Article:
Dust: An Elysian Tale is the last game in 2012’s Summer of Arcade, and it finishes the series with a bang. Every year there is a game that stands out from the rest and Dust is that game this year. Despite being a game designed by a solo person, it’s wonderful art design and crisp controls manage to raise it above the few minor complaints I had with the game
Combat in Dust starts from minute one and doesn’t slow down for the rest of the game; a strength that really makes the game stand out. While only having a few basic abilities at first, like the ability to dash behind them and strike them from behind or pop them in the air, the game strategically gives you more techniques to string together massive combos without overwhelming you. One of the greatest feelings in the game is how easy it is to get a combo in the 500’s or above due to how crisp the combat feels. Whether it be dashing, jumping, or smashing an enemy, there is never any doubt what you are doing at any given time. While the combat is great, one of the most disappointing aspects in the game is the sub-par boss battles. While all the boss battles fit into the story surprisingly well, none of them are really fun to fight. All use just two or three basic attacks that are easily figured out. The bosses aren’t very intimidating due to them all being the same size as you. Dust is also plagued with having a final boss fight that is too long and easily cheesed using the spinning magic attack.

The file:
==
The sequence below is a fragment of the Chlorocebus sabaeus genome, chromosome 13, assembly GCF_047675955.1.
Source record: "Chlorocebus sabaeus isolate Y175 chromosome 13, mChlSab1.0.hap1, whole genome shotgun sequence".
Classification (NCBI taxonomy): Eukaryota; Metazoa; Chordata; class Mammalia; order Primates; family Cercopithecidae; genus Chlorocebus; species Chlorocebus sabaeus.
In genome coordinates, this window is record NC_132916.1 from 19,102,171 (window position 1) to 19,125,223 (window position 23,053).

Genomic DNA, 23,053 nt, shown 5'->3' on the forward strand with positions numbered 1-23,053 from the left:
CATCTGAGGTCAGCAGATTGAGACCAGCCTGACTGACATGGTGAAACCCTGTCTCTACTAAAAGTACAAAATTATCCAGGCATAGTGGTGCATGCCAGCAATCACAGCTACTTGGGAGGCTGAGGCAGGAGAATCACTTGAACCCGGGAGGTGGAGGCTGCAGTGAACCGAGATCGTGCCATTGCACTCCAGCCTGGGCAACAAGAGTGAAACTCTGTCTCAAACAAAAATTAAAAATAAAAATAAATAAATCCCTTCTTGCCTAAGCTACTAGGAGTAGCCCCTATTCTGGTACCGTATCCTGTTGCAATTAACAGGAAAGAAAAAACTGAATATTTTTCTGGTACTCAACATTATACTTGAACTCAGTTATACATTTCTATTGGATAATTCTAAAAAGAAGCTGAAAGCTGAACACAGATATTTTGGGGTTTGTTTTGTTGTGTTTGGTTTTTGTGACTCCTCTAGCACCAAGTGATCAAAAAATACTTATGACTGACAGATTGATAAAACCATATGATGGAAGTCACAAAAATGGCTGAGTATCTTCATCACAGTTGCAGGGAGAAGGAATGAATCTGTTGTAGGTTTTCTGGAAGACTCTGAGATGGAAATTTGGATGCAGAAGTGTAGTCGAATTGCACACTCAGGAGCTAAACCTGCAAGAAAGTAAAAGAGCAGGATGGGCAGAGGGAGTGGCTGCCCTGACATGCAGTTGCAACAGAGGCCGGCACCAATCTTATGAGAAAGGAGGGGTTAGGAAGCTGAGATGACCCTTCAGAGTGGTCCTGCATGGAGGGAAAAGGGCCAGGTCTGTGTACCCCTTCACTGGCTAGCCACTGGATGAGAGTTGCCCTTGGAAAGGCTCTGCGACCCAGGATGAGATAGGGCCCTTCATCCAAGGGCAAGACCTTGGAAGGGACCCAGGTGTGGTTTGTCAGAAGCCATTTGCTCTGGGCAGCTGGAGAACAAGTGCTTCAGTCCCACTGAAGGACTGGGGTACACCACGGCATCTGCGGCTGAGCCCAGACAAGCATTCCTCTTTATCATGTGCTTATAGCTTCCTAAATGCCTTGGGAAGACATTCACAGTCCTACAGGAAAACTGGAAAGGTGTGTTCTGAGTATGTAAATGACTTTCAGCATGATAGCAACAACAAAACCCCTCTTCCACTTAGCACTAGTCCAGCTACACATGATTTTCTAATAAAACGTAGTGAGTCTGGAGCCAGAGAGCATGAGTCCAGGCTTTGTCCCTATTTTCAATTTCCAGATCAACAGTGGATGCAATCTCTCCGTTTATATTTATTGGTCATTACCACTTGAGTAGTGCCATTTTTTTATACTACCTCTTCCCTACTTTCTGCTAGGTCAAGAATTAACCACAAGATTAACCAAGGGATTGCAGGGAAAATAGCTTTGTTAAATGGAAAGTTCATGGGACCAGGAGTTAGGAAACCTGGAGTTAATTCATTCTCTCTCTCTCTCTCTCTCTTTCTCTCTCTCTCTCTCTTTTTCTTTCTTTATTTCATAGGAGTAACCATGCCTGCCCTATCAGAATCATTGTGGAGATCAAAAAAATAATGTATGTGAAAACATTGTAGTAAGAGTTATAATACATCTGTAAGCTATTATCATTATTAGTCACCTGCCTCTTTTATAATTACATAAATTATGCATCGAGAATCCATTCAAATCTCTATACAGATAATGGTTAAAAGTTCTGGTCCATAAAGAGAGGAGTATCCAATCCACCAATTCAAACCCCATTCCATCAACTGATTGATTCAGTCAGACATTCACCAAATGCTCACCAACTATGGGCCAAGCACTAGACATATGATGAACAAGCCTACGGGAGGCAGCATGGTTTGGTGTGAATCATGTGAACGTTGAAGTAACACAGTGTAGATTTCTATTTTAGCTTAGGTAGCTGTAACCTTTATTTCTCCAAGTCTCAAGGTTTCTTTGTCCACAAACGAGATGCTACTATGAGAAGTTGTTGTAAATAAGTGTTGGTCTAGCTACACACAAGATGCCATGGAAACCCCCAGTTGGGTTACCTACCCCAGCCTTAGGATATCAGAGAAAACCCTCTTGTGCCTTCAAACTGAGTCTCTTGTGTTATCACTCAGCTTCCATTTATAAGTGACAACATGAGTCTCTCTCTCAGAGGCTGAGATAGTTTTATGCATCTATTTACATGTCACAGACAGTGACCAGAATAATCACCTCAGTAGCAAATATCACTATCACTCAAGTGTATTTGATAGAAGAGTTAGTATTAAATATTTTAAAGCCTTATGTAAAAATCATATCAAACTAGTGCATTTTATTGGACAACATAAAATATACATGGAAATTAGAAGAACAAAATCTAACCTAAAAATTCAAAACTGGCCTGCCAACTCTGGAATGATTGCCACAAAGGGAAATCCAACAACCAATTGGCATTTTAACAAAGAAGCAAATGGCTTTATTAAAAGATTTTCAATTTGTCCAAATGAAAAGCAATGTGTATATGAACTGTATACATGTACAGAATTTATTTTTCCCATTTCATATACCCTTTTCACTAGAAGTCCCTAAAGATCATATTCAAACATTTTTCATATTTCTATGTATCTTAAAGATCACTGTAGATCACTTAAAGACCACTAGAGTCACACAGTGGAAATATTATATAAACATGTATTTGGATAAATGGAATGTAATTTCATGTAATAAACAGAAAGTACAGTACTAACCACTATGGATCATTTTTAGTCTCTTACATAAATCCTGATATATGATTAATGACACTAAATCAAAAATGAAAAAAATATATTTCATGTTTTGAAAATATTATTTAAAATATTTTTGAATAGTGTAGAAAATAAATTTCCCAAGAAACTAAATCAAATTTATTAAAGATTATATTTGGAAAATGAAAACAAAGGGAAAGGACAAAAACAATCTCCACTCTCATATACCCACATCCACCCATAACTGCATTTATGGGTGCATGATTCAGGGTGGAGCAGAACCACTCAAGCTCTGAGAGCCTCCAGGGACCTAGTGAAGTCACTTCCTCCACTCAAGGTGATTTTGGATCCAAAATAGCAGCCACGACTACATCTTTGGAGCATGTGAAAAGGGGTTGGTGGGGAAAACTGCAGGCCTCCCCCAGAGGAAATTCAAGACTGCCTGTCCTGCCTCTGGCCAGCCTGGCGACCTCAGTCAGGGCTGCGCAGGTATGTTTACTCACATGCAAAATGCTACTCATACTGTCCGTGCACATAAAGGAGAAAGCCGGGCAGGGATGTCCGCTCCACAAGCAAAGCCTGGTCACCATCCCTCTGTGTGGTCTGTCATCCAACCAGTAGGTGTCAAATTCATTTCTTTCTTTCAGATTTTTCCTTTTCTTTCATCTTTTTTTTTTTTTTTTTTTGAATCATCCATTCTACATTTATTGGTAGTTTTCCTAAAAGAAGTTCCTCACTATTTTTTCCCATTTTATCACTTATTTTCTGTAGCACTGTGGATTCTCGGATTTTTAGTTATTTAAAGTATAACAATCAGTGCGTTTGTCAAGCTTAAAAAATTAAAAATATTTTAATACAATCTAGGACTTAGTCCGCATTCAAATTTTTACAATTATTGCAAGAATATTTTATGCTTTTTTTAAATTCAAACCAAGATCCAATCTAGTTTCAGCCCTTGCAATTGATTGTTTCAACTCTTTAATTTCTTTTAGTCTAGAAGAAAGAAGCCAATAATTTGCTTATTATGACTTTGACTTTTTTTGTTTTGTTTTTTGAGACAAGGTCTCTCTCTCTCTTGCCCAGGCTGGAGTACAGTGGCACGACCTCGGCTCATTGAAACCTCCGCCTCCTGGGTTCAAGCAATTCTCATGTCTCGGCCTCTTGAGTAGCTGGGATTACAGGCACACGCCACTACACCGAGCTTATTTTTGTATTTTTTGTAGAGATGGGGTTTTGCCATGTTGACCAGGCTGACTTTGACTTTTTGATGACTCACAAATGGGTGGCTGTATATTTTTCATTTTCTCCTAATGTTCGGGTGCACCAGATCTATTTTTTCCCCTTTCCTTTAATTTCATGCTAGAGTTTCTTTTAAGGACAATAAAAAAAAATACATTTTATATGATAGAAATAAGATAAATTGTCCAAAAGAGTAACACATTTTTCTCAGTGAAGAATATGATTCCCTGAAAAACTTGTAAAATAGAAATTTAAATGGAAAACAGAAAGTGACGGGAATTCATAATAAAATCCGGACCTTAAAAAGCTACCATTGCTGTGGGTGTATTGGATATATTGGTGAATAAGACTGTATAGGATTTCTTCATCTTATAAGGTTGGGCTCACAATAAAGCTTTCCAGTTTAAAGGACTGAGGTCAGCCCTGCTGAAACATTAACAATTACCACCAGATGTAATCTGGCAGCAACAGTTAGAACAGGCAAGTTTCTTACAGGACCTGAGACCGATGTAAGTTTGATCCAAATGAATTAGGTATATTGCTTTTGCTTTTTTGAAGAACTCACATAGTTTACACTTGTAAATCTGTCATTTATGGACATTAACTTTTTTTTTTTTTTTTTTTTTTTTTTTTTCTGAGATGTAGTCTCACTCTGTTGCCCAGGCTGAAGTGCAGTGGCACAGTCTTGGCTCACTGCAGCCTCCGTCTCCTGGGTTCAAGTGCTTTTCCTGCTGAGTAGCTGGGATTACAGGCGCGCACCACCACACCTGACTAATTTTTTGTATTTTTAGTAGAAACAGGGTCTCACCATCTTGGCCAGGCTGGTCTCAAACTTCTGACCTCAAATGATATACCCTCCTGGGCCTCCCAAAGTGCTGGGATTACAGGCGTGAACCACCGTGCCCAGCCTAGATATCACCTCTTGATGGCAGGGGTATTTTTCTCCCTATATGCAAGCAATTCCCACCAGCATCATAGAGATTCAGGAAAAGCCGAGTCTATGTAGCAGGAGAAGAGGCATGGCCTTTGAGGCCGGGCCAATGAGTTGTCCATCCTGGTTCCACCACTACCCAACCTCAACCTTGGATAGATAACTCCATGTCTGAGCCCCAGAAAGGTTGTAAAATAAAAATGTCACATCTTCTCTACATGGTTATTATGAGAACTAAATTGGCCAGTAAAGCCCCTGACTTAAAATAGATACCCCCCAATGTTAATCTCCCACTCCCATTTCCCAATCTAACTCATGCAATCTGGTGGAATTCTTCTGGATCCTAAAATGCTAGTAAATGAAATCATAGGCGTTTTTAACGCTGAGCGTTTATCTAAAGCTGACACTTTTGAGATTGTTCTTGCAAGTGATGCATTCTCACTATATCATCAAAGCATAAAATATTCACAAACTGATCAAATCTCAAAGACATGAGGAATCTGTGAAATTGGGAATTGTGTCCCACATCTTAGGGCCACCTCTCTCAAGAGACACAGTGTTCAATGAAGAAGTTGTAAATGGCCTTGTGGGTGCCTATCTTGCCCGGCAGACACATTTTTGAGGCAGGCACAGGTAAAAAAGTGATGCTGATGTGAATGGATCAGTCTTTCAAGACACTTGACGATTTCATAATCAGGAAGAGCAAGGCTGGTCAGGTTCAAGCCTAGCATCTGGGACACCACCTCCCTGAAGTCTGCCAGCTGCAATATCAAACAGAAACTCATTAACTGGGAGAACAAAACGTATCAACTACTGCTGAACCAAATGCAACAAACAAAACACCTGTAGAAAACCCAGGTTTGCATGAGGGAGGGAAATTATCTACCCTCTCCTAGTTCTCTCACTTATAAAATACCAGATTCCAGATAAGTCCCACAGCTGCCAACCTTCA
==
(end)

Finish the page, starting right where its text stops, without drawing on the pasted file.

One of the first things you notice even before you start the game is how beautiful it looks. From the environments to Dust’s ability to provide a strong sense of atmosphere, the game is visually stunning. As you travel through dimly lit caverns, snow covered mountain ranges, and long-destroyed forests, every area has a very unique tone, fitting directly into the story. Another major strength is how well-designed the characters are. Each one of them stands out with very unique look and dialogue that fits the characters, which really adds to the enjoyment of the story.
Beyond the main story mode, Dust succeeds at making you return to its world long after you “beat” the story. With RPG elements like crafting, quests, and stat point allocation, there are many things to keep you going. In each major area there are plenty of side quests to do that give lots of XP and are lots of fun. Once you’ve leveled up, there are four options for you to put your points into: Health, Attack, Defense, and Magic. Whether it’s finding the ingredients you need in order to craft or finding the recipes, the crafting system is another great aspect of the game and is very rewarding. The one thing I spent the most time in after finishing the game was finding all the hidden indie buddies they placed throughout the environment. These buddies increase your health each time you found them and each has a special environment built for them on the map.
Players who play straight through the game completing minimal side quests can beat the game in about 12 hours, but Dust’s real depth comes from experiencing everything it has to offer. That can push your time to over 20 hours. Be it exploring the “Metroidvania”-like map or just enjoying the crisp combat system, there is much to enjoy in Dust. This 2D masterpiece made by one single man is a wonderful piece of work and should be played by any fan of videogames.
Dust gets a 5/5.